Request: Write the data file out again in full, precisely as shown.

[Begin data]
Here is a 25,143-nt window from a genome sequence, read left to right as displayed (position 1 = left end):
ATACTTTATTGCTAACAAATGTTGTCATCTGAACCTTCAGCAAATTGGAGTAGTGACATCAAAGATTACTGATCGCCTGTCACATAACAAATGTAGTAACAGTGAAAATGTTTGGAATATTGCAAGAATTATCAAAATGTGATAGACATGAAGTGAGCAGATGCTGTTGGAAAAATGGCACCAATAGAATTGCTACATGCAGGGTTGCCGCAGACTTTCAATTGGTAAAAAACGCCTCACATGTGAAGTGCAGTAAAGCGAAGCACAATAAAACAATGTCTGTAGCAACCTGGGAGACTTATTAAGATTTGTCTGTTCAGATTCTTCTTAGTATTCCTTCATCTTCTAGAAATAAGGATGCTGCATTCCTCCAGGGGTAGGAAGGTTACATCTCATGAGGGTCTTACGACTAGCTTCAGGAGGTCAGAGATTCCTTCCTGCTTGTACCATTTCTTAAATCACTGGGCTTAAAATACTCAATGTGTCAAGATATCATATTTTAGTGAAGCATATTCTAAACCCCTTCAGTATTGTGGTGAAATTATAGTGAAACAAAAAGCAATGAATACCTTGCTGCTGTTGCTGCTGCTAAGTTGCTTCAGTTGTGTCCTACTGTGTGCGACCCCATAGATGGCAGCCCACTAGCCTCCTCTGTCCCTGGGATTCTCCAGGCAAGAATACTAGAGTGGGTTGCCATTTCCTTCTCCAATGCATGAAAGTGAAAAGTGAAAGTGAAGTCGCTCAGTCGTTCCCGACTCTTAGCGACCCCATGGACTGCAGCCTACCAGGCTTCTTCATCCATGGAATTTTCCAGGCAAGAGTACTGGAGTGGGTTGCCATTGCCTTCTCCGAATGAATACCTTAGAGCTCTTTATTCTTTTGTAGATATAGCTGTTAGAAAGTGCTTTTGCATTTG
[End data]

Here is a 25,143-nt window from a genome sequence, read left to right as displayed (position 1 = left end):
ATACTTTATTGCTAACAAATGTTGTCATCTGAACCTTCAGCAAATTGGAGTAGTGACATCAAAGATTACTGATCGCCTGTCACATAACAAATGTAGTAACAGTGAAAATGTTTGGAATATTGCAAGAATTATCAAAATGTGATAGACATGAAGTGAGCAGATGCTGTTGGAAAAATGGCACCAATAGAATTGCTACATGCAGGGTTGCCGCAGACTTTCAATTGGTAAAAAACGCCTCACATGTGAAGTGCAGTAAAGCGAAGCACAATAAAACAATGTCTGTAGCAACCTGGGAGACTTATTAAGATTTGTCTGTTCAGATTCTTCTTAGTATTCCTTCATCTTCTAGAAATAAGGATGCTGCATTCCTCCAGGGGTAGGAAGGTTACATCTCATGAGGGTCTTACGACTAGCTTCAGGAGGTCAGAGATTCCTTCCTGCTTGTACCATTTCTTAAATCACTGGGCTTAAAATACTCAATGTGTCAAGATATCATATTTTAGTGAAGCATATTCTAAACCCCTTCAGTATTGTGGTGAAATTATAGTGAAACAAAAAGCAATGAATACCTTGCTGCTGTTGCTGCTGCTAAGTTGCTTCAGTTGTGTCCTACTGTGTGCGACCCCATAGATGGCAGCCCACTAGCCTCCTCTGTCCCTGGGATTCTCCAGGCAAGAATACTAGAGTGGGTTGCCATTTCCTTCTCCAATGCATGAAAGTGAAAAGTGAAAGTGAAGTCGCTCAGTCGTTCCCGACTCTTAGCGACCCCATGGACTGCAGCCTACCAGGCTTCTTCATCCATGGAATTTTCCAGGCAAGAGTACTGGAGTGGGTTGCCATTGCCTTCTCCGAATGAATACCTTAGAGCTCTTTATTCTTTTGTAGATATAGCTGTTAGAAAGTGCTTTTGCATTTG